I moved to the Twin Cities in 1989 from northern Virginia, after a very brief stint in Bismarck. The first thing I remember seeing upon my arrival, looming beneath the gorgeous Minneapolis skyline, were the stooped white shoulders of the Metrodome.

I wasn’t smitten, exactly. Intrigued is more like it. The Dome hung under the sky, puffy without seeming lofty. It didn’t overwhelm. It held my attention like a benign white whale. And from that point on, it formed part of the backdrop of my life in Minnesota.

For seven years, as a newswoman for the Associated Press, I worked under the Dome’s lumbering shadow, right across the street.

Appropriately utilitarian, the stadium held an unpretentious Midwestern charm. Its steady presence comforted me like the cordial, shambling neighbor you’d see walking by with his dog every morning.

I didn’t realize how much I’d counted on seeing it until it was no longer there.

The Dome and me

When Mikhail Gorbachev visited the state in June 1990, he might as well have been the Pope. While more seasoned colleagues tracked the ex-Soviet leader’s every move from Minneapolis to St. Paul, I joined hundreds of other reporters in the Dome — specifically the Twins outfield — which served that day as the media’s nerve center.

Later, as a sportswriter, I wrote dozens of stories under the Dome’s teflon sky, covering every game imaginable — soccer, baseball, football — from high school on up. Leaving the stadium, there was always that shriek and pull of the wind tunnel before I was spit into the real world again.

The Dome kept me warm and dry before two cold and rainy Twin Cities Marathons. It also kept me sane through many Minnesota winters. On most Tuesday and Thursday evenings between November and March, I happily shelled out a buck for the privilege of stripping down to my T-shirt and shorts near the Twins Fun Zone and running around its dim concourses with a few hundred others.

In the Dome, my eyelashes didn’t frost up and the wind didn’t bite. I didn’t have to worry about slipping on ice. Sure, it smelled like stale hotdogs and I got dizzy running so many circles past signs for pretzels, nachos and beer, but at least it was always 72 degrees inside.

Warmth also came from the camaraderie I found there. One night in the early 1990s, I noticed a handful of fleet-footed women whizzing around the inside wall. Eventually, I found the nerve to ask if I could join them. They were members of the all-female, now sadly defunct Northern Lights Running Club, and they formed the basis of friendships that continue today.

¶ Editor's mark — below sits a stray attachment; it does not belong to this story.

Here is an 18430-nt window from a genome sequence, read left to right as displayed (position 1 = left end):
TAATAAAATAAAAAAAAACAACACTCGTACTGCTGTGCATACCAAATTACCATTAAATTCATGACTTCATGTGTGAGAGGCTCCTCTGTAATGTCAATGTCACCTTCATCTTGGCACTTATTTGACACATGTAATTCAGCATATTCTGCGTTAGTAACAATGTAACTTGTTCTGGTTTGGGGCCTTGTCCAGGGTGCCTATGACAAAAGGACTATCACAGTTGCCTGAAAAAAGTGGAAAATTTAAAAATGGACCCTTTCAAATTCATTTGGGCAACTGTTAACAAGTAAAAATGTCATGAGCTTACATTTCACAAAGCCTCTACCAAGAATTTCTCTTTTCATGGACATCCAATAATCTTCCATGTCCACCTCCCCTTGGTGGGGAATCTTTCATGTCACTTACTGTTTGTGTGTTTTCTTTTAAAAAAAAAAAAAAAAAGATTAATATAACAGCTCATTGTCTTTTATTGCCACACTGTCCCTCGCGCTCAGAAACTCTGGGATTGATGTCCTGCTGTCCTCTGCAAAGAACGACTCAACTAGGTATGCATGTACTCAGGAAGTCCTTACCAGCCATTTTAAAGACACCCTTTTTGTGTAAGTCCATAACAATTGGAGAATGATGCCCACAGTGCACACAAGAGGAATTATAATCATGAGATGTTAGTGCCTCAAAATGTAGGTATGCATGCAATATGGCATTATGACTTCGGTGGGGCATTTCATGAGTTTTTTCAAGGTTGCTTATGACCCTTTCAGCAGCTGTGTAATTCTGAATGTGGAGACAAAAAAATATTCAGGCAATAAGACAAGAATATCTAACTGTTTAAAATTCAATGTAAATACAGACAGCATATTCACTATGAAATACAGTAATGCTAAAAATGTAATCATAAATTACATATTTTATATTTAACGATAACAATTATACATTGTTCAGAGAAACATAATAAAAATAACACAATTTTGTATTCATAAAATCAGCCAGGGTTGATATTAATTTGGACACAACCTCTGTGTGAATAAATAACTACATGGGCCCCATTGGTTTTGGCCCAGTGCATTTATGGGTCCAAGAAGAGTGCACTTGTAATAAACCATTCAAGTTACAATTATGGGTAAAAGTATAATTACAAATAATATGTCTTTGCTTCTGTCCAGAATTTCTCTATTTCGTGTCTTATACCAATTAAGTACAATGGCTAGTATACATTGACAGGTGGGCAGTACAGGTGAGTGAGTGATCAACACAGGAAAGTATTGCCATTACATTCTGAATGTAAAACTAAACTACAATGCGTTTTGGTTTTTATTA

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I credit the Dome with those friendships.

I also blame it for chronic back problems that stemmed, I’m sure, from all the miles I ran on its unforgiving cement floor.

I knew the Dome never got any respect. I knew all the nicknames: Marshmallow, Thunderdome, Rollerdome, Humpty Dump, Livestock Hall. But the Dome, at least, was always there when I needed it.

Reduced to rubble

One morning in early 2014, as I exited I-94 and turned right onto 11th Avenue, I suddenly realized the Metrodome roof was deflated again. No, not merely deflated. This time it was gone.

Every time I drove by after that, it seemed another section of Dome was removed. By March, the upper deck bleachers sat exposed, forlorn, until they, too, were razed. Only a pile of rubble remained after that, and soon enough even that was gone.

All the while, the new Vikings stadium was rising up around what remained of the old one.

Right around that time, I began renting a writing studio on Washington Avenue. Outside my south-facing window, orange, yellow and green cranes loomed impossibly high, like humongous, multi-colored pick-up-sticks. (For a while, there were 18 of them.) My once-quiet studio became less peaceful. I began to hear the rhythmic thunk-thunk-thunk of pounding, and echoes of pounding.

The new stadium kept rising, a behemoth of pillars and girders, concrete, steel and glass. Its sloping roof banked upward, toward the west, its gigantic trusses rising to a point like the bow of a warship.

For a while, the structure reminded me of a gigantic ark that washed into town on an epic flood. Now it feels more like something out of Star Wars. A friend compared it to the Sandcrawler, that huge, treaded fortress built to shelter Jawas. I think she’s on to something.

Now, when I drive into Minneapolis from my home in St. Paul, the nearly completed stadium seems to blot out much of the sky. It dwarfs everything around it. The much-maligned Dome wasn’t pretty, but it was modest in its plainness. It didn’t deign to impress, let alone threaten. It always let you know where you stood.

But while the Dome blended seamlessly with the gray winter sky, the colossal new stadium makes no pretense of blending. I lose my bearings whenever I’m near it, as if I’m hit with a mild case of vertigo.

With its semi-transparent roof and glass-laden walls, I’m sure the inside will feel more open and airy and less like a vacuum-packed canister than its predecessor. But when I look out my window now, the stadium’s high black walls take up two-thirds of my view.

I miss my shambling neighbor.

Pamela Schmid is a former staff writer for the Star Tribune and the current nonfiction editor at Sleet, an online magazine. Her stories and essays have appeared in numerous publications, including River Teeth, Tahoma Literary Review and the AARP Bulletin.